Family Reunions: An Opportunity to Collaborate on Family History
How was your last family reunion spent? I’m sure you had a great spread of food, including favorite family dishes, some activities for the kids and perhaps even a family tree chart or a display highlighting the family’s history. Even if there wasn’t a book or binder with all the genealogy information for family to share, I’m sure there were plenty of conversations about parents, grandparents, aunts and uncles—all of whom have passed on.
Family Gatherings and Missed Opportunities
How many family reunions have you attended where you wished you could somehow capture all of the information that was being shared? Cousins swapping names of relatives, correcting each other as to birth dates and family stories. And what about photos being passed around and the conversations sparked by seeing family members in days gone by?
Start Planning Now!
As the “keeper of the family history,” as we genealogists are often known (and there’s always one in each family), we’re always looking for those opportunities to collect and gather more information.
I find it is easier to take a proactive approach to facilitating the sharing of family history information at family events. This means plan ahead! Also, to keep family members engaged and interested, I try to mix it up and take a different approach than the usual phone call or email telling family members to “bring stuff” to the reunion.
Here are some ideas:
- Set up a family history scan site at the reunion. Have you attended genealogy conferences where companies like Ancestry.com (http://www.ancestry.com) offer to scan your photos and documents? Why not use a Flip-Pal mobile scanner (http://flip-pal.com) to make it easy to scan photos right at the reunion? Ask family members to bring items for scanning and explain how the process will work. Create an instruction sheet so everyone will know how items will be scanned, where they will be stored and how they can be accessed later. If Ancestry can do it, so can you!
- Capture names and dates for photos. Don’t forget that the Flip-Pal Sketch Kit makes it easy to “annotate” photos without harming the original. Use it to write names, dates and places related to the photo before scanning.
- Use family group sheets to collect information. Rather than have family members send you long written notes and narratives with the latest updates as to births, deaths, etc., why not send them blank family group sheet forms ahead of time? They can fill them out and then submit them at the reunion. In fact, set up a contest with a drawing as an incentive to ensure the forms are submitted. Also, make sure you have a set of blank forms on hand at the reunion for folks to fill out. Check out the list of free family history forms at Cyndi’s List (http://www.cyndislist.com/free-stuff/printable-charts-and-forms/).
- Get the children involved! Create an activity using copies of family photos and small cards with names, dates and locations where the kids have to match the photo with the correct information card. Here’s another idea: create a blank family tree and have them place the photos on the tree in the correct arrangement.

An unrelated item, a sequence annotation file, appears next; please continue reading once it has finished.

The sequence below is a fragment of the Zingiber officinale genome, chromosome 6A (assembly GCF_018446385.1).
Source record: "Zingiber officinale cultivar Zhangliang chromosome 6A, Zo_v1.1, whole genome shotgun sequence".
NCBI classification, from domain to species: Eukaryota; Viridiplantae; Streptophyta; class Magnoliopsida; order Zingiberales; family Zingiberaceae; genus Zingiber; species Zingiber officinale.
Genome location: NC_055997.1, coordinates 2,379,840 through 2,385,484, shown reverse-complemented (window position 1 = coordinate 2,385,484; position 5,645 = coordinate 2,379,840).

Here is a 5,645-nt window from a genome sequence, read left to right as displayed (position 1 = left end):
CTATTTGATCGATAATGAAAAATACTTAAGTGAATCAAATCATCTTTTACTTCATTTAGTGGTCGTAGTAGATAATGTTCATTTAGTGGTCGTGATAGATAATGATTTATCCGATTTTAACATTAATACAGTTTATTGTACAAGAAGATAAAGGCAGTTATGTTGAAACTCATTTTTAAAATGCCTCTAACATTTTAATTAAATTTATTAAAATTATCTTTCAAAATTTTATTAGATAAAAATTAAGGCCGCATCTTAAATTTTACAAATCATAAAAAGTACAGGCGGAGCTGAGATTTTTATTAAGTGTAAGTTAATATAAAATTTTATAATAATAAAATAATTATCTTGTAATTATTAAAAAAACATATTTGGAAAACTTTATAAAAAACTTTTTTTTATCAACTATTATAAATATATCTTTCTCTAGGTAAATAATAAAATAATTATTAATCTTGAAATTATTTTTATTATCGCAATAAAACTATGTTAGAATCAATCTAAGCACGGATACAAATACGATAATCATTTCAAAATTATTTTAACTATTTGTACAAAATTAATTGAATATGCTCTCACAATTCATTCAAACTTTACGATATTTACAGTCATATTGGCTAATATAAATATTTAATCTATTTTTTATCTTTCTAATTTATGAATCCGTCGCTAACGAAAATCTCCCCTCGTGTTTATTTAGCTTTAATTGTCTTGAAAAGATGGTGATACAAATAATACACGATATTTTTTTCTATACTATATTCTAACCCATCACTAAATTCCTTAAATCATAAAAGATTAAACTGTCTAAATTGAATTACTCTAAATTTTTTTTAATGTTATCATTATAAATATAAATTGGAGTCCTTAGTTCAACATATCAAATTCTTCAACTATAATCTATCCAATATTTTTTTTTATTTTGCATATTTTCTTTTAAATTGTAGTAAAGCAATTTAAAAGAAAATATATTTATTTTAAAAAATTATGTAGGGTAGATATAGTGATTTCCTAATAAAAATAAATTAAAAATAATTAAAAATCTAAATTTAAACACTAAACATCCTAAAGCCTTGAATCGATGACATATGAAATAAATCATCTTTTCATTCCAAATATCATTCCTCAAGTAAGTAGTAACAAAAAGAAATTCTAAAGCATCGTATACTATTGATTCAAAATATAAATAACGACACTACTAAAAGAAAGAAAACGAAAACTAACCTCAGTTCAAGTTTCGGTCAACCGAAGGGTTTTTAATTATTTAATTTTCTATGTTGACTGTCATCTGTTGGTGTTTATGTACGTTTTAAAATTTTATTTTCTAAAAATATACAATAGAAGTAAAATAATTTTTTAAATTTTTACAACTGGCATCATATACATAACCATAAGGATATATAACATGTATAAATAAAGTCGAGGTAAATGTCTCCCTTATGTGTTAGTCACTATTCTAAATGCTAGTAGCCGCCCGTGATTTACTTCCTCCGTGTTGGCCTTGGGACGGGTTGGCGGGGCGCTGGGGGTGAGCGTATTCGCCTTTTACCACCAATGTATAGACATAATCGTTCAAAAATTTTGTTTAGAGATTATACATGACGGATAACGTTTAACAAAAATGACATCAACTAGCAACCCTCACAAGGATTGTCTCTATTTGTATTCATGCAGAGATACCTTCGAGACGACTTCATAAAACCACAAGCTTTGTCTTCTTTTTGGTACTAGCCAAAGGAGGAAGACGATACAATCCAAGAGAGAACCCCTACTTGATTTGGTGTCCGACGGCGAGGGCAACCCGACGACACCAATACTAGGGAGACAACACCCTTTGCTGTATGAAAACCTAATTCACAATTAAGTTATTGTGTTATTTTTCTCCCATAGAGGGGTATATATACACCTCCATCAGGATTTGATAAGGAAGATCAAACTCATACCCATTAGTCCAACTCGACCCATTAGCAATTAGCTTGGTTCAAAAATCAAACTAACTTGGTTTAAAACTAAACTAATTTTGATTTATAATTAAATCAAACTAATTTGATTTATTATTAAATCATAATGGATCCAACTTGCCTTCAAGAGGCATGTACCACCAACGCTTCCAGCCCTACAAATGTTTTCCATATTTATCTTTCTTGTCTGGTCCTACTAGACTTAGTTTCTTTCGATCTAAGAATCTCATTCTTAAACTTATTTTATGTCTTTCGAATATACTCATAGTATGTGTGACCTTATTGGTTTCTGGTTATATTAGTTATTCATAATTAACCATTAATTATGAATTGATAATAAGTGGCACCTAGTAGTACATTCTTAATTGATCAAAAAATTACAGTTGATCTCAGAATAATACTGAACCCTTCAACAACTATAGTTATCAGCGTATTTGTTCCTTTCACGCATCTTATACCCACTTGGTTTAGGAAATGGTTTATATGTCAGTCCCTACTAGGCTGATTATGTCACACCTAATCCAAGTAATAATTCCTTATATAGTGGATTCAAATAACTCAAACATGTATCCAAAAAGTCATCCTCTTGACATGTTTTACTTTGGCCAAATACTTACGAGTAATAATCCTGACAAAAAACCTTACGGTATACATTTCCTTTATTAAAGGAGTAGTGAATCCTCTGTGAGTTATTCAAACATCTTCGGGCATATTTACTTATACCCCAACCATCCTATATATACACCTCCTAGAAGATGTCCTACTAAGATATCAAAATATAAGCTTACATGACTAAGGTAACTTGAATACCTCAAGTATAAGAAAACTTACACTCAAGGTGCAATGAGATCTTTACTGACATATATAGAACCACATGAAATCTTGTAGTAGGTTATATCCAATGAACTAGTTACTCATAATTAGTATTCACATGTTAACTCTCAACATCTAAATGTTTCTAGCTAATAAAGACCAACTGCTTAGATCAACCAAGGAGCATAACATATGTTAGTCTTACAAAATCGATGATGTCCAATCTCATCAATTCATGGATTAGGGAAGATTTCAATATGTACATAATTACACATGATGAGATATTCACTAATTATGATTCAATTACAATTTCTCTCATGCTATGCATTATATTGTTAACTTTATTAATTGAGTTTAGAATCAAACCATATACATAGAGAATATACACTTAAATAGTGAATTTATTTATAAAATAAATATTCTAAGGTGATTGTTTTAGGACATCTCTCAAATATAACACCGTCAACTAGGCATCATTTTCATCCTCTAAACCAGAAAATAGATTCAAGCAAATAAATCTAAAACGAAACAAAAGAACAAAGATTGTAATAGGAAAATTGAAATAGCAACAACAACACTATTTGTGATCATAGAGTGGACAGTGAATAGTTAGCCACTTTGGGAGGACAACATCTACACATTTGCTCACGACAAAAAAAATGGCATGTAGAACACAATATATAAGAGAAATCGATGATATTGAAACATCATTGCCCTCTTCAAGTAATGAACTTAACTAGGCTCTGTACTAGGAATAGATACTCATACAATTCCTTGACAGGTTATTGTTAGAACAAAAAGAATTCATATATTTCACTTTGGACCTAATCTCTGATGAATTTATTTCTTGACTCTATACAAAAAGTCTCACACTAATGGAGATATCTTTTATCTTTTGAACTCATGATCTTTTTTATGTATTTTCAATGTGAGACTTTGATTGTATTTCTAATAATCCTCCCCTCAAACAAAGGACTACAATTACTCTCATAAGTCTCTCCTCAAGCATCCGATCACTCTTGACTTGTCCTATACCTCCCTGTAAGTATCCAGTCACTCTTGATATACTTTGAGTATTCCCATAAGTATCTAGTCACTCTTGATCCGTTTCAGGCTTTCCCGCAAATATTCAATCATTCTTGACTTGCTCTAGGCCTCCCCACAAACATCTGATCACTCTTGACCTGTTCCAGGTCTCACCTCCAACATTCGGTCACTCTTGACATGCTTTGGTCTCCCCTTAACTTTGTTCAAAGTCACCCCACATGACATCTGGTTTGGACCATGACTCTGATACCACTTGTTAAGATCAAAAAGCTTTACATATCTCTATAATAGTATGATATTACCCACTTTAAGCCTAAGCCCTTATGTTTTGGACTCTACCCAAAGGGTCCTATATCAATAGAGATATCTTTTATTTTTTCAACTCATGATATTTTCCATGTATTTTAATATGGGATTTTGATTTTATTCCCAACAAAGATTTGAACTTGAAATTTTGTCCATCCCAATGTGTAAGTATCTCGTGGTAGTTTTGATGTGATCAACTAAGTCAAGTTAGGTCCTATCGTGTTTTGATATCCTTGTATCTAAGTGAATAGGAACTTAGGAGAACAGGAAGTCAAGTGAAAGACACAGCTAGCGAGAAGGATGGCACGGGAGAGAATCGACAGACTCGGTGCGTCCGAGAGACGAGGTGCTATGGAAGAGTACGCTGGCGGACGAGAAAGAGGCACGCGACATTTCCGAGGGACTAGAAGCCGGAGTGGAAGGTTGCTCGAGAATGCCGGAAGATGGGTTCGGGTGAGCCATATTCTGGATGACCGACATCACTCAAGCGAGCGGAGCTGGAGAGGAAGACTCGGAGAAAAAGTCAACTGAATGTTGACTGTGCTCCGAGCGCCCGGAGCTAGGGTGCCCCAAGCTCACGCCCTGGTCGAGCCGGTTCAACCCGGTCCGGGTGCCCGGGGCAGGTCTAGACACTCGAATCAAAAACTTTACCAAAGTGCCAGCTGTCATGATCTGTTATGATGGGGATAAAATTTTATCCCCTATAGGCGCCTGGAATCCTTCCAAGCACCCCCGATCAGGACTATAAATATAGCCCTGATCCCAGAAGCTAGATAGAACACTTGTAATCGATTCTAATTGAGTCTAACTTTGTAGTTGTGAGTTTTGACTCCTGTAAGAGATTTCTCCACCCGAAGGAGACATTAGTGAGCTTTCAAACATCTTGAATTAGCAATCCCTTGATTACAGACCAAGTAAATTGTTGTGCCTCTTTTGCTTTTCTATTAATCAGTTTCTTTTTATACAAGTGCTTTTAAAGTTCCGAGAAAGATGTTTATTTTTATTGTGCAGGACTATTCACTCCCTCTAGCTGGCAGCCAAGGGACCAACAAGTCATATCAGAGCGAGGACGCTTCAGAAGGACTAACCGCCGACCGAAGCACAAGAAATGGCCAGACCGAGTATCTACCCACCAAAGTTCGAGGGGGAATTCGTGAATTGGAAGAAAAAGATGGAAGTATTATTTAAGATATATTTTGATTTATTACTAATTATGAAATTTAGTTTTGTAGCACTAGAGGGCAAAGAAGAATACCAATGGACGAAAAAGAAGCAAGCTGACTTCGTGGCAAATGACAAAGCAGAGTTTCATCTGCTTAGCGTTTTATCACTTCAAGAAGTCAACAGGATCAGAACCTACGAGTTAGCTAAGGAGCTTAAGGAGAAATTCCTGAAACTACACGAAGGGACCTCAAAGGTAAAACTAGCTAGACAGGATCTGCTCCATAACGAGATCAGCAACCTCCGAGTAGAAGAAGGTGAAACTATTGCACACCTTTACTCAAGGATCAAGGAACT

- Use memory prompts to get great stories. Don’t rely on open-ended questions to gather family history information; instead, create printed “prompts” that will inspire family members to reach the depths of their memory for those family stories and facts about ancestors. Cover all the bases including school days, first date, first car, first job, weather, clothes, shopping and more. It would be fun to have a Memory Jar where someone has to reach in and pick a prompt and then give his or her answer!
- Remember those old photo booths? Why not set up a fun photo booth or even a video interview booth to capture images and stories from family members at the reunion. Create a sign-up sheet so families can reserve a time for their close up!
- Create an email newsletter and notify family members. Do you remember receiving holiday newsletters from family members at the end of the year? Why not create a similar newsletter either online or using e-mail. There are plenty of options including free programs like MailChimp (http://www.mailchimp.com), or just use your current email program. Stick to a monthly schedule and help maintain the excitement about the reunion!
The Flip-Pal Mobile Scanner Can Help
There is a lot to do and lots of fun right? It is never too early to get started on being the “family history fun facilitator” for your next event. The holiday season will be here sooner than you think and of course don’t forget next summer’s family reunion! Get started now by scanning your previous family photos, important family history documents and even military medals and other 3-dimensional mementos.
Judy H., shared her experience as a recent Flip-Pal customer:
"I am going to a family reunion next month and doing a presentation of family pictures dating back to the mid 1800's. I have hundreds of pictures that I would have had to scan with my printer and then save and I was dreading doing it because of the countless hours it would've taken me. I received an email about the Flip-Pal and then went online, checked it out and bought it. A few nights ago, as I was watching TV, I scanned over 200 pictures in a couple of hours...this product is amazing!!! I have another couple hundred to scan and am actually looking forward to doing it now. Thanks for such an awesome product!"
Make sure you have a Flip-Pal mobile scanner ready to capture all those photos and documents right on-site at the reunion. Believe me—folks may promise you they’ll scan the items themselves and post them online or email them, but once they get home it is so easy to get wrapped up in other projects and guess what? A year goes by, the next family reunion arrives and the process starts all over.